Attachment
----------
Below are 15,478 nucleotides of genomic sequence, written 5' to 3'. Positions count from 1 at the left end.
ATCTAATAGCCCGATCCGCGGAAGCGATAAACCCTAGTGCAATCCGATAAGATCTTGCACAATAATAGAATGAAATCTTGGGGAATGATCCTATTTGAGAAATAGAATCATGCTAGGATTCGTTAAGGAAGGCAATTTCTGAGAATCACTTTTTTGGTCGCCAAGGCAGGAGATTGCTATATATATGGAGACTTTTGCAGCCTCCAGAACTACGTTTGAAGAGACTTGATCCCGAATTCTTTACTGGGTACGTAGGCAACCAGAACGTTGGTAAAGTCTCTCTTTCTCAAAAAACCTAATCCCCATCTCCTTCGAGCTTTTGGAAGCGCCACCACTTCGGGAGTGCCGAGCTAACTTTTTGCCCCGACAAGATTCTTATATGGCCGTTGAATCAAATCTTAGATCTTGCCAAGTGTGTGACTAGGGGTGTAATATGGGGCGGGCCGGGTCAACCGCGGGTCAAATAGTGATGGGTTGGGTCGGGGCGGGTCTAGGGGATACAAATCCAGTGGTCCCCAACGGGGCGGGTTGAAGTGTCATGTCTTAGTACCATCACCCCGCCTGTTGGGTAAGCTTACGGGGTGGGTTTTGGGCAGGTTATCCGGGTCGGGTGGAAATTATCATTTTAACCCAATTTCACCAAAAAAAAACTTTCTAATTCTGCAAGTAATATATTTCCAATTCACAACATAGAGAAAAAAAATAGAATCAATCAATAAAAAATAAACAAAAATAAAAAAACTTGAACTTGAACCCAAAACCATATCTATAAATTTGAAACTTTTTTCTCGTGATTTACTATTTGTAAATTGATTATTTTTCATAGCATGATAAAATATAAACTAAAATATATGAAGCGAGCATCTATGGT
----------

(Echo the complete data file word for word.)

Below are 15,478 nucleotides of genomic sequence, written 5' to 3'. Positions count from 1 at the left end.
ATCTAATAGCCCGATCCGCGGAAGCGATAAACCCTAGTGCAATCCGATAAGATCTTGCACAATAATAGAATGAAATCTTGGGGAATGATCCTATTTGAGAAATAGAATCATGCTAGGATTCGTTAAGGAAGGCAATTTCTGAGAATCACTTTTTTGGTCGCCAAGGCAGGAGATTGCTATATATATGGAGACTTTTGCAGCCTCCAGAACTACGTTTGAAGAGACTTGATCCCGAATTCTTTACTGGGTACGTAGGCAACCAGAACGTTGGTAAAGTCTCTCTTTCTCAAAAAACCTAATCCCCATCTCCTTCGAGCTTTTGGAAGCGCCACCACTTCGGGAGTGCCGAGCTAACTTTTTGCCCCGACAAGATTCTTATATGGCCGTTGAATCAAATCTTAGATCTTGCCAAGTGTGTGACTAGGGGTGTAATATGGGGCGGGCCGGGTCAACCGCGGGTCAAATAGTGATGGGTTGGGTCGGGGCGGGTCTAGGGGATACAAATCCAGTGGTCCCCAACGGGGCGGGTTGAAGTGTCATGTCTTAGTACCATCACCCCGCCTGTTGGGTAAGCTTACGGGGTGGGTTTTGGGCAGGTTATCCGGGTCGGGTGGAAATTATCATTTTAACCCAATTTCACCAAAAAAAAACTTTCTAATTCTGCAAGTAATATATTTCCAATTCACAACATAGAGAAAAAAAATAGAATCAATCAATAAAAAATAAACAAAAATAAAAAAACTTGAACTTGAACCCAAAACCATATCTATAAATTTGAAACTTTTTTCTCGTGATTTACTATTTGTAAATTGATTATTTTTCATAGCATGATAAAATATAAACTAAAATATATGAAGCGAGCATCTATGGT